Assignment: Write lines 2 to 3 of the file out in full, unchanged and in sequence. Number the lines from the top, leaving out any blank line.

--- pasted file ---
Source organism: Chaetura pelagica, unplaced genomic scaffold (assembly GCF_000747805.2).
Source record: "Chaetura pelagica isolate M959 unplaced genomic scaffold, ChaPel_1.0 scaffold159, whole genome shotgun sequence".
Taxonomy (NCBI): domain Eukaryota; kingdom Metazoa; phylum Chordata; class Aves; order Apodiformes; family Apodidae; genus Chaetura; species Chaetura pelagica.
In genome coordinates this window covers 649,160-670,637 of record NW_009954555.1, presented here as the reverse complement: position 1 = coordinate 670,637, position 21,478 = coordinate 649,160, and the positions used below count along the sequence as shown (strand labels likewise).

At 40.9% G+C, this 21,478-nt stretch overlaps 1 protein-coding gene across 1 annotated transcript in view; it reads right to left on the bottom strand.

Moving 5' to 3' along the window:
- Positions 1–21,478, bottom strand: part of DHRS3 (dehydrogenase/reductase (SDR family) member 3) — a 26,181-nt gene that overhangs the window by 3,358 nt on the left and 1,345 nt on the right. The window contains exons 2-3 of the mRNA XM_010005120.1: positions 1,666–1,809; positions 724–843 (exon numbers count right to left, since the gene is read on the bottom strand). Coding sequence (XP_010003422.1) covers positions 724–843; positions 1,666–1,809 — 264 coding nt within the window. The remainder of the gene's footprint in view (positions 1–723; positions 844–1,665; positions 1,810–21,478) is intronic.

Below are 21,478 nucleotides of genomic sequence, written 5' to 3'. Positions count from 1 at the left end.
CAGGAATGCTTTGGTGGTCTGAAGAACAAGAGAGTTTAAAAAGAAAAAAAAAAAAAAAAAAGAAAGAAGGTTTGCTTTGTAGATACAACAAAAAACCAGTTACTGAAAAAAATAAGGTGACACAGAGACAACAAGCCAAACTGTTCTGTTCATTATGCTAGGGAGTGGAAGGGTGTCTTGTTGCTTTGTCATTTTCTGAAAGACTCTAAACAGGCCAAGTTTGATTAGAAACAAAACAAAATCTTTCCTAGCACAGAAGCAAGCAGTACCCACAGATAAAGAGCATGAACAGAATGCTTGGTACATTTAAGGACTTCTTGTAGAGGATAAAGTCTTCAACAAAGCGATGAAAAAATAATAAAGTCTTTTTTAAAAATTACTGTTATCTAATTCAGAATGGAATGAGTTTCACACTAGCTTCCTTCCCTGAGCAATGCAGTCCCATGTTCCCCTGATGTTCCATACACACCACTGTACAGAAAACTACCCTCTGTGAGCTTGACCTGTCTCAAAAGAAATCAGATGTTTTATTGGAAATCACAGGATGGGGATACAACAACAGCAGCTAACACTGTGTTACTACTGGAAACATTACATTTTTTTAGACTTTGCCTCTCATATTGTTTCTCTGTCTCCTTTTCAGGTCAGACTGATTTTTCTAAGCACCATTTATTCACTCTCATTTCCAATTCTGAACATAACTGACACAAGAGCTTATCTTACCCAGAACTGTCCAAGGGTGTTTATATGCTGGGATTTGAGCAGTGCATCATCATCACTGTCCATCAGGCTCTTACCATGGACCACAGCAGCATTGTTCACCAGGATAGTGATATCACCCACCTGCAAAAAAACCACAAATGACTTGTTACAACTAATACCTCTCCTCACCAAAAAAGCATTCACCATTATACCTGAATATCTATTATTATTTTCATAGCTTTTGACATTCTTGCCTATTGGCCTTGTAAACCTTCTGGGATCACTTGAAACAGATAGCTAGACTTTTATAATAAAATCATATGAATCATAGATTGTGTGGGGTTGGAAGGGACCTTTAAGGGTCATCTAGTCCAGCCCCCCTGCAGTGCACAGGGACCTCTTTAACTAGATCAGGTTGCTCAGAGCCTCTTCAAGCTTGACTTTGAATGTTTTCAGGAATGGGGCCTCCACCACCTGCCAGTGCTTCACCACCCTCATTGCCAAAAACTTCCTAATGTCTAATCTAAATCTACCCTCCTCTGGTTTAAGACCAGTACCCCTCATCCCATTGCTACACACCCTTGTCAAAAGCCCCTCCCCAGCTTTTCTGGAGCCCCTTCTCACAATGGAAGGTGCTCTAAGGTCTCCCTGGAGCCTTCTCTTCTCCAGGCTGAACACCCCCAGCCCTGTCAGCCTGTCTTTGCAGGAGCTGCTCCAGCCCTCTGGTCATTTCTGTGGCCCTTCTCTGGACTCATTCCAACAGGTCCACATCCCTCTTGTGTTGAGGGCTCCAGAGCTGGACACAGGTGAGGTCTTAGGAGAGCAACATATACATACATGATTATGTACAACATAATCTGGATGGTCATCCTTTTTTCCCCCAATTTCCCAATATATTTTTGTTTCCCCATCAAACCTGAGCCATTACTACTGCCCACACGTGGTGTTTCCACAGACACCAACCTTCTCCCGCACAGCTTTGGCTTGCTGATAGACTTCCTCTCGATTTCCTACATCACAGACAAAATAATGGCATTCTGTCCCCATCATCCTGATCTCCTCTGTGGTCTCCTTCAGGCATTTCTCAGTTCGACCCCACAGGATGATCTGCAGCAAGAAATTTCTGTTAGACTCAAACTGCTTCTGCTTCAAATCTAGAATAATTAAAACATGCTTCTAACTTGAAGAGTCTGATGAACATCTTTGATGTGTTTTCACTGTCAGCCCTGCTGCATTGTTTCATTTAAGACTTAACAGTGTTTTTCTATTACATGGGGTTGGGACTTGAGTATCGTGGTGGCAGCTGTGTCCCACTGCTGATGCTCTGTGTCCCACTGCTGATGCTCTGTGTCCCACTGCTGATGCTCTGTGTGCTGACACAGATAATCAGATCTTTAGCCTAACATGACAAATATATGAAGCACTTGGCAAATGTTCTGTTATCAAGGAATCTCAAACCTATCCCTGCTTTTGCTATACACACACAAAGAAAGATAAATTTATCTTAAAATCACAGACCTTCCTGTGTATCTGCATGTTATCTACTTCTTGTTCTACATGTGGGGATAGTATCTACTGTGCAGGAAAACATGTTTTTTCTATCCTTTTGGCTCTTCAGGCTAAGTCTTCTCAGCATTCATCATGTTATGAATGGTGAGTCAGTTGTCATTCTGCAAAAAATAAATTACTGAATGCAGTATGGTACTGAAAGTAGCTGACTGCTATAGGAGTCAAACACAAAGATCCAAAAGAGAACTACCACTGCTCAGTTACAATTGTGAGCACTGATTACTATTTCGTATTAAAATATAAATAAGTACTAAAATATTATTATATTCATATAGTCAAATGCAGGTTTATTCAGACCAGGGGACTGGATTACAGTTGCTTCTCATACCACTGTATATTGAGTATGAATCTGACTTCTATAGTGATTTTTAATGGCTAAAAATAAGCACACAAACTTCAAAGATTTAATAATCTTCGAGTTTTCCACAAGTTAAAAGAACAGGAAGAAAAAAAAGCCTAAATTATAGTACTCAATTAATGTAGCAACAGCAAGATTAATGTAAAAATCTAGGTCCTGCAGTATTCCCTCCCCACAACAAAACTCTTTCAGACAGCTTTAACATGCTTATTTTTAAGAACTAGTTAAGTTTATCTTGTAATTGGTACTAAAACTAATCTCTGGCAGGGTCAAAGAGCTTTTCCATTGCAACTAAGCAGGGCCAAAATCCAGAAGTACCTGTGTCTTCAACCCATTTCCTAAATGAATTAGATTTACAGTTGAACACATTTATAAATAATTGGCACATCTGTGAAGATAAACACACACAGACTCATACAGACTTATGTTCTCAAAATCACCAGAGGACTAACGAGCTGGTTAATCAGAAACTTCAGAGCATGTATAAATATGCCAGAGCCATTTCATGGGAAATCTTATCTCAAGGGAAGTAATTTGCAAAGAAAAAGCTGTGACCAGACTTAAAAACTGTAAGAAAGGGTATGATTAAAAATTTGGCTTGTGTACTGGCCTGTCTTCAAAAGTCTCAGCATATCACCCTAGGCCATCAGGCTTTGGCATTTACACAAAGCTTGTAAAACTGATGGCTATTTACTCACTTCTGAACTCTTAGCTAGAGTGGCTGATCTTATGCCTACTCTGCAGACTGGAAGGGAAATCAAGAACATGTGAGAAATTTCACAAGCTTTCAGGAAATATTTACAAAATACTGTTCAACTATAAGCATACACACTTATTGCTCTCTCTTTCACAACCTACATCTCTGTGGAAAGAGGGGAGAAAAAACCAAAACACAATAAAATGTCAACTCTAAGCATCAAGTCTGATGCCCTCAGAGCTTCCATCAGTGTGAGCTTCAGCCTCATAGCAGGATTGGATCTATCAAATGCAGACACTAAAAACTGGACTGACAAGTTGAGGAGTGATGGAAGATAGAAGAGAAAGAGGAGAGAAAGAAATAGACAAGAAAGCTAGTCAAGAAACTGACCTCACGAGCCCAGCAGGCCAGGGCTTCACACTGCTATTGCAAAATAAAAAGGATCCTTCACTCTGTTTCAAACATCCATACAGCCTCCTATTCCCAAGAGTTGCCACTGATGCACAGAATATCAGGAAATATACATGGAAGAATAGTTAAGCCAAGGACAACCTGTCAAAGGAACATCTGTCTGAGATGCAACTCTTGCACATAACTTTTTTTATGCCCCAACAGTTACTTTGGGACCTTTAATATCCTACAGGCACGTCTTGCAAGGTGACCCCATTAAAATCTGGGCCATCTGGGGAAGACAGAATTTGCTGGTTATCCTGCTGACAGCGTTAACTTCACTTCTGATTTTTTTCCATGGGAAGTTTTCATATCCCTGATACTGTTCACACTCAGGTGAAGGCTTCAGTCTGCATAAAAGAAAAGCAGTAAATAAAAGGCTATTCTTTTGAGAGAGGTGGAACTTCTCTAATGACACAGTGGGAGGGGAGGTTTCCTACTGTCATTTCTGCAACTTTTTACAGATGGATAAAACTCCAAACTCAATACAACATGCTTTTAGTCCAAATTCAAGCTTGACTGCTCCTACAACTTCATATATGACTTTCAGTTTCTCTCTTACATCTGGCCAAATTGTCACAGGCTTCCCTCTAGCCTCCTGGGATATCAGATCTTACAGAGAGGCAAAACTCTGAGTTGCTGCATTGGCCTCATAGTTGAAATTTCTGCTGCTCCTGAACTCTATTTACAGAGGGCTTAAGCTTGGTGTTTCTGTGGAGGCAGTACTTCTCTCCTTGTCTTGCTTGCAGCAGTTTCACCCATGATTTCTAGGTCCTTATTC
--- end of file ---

Source record: "Chaetura pelagica isolate M959 unplaced genomic scaffold, ChaPel_1.0 scaffold159, whole genome shotgun sequence".
Taxonomy (NCBI): domain Eukaryota; kingdom Metazoa; phylum Chordata; class Aves; order Apodiformes; family Apodidae; genus Chaetura; species Chaetura pelagica.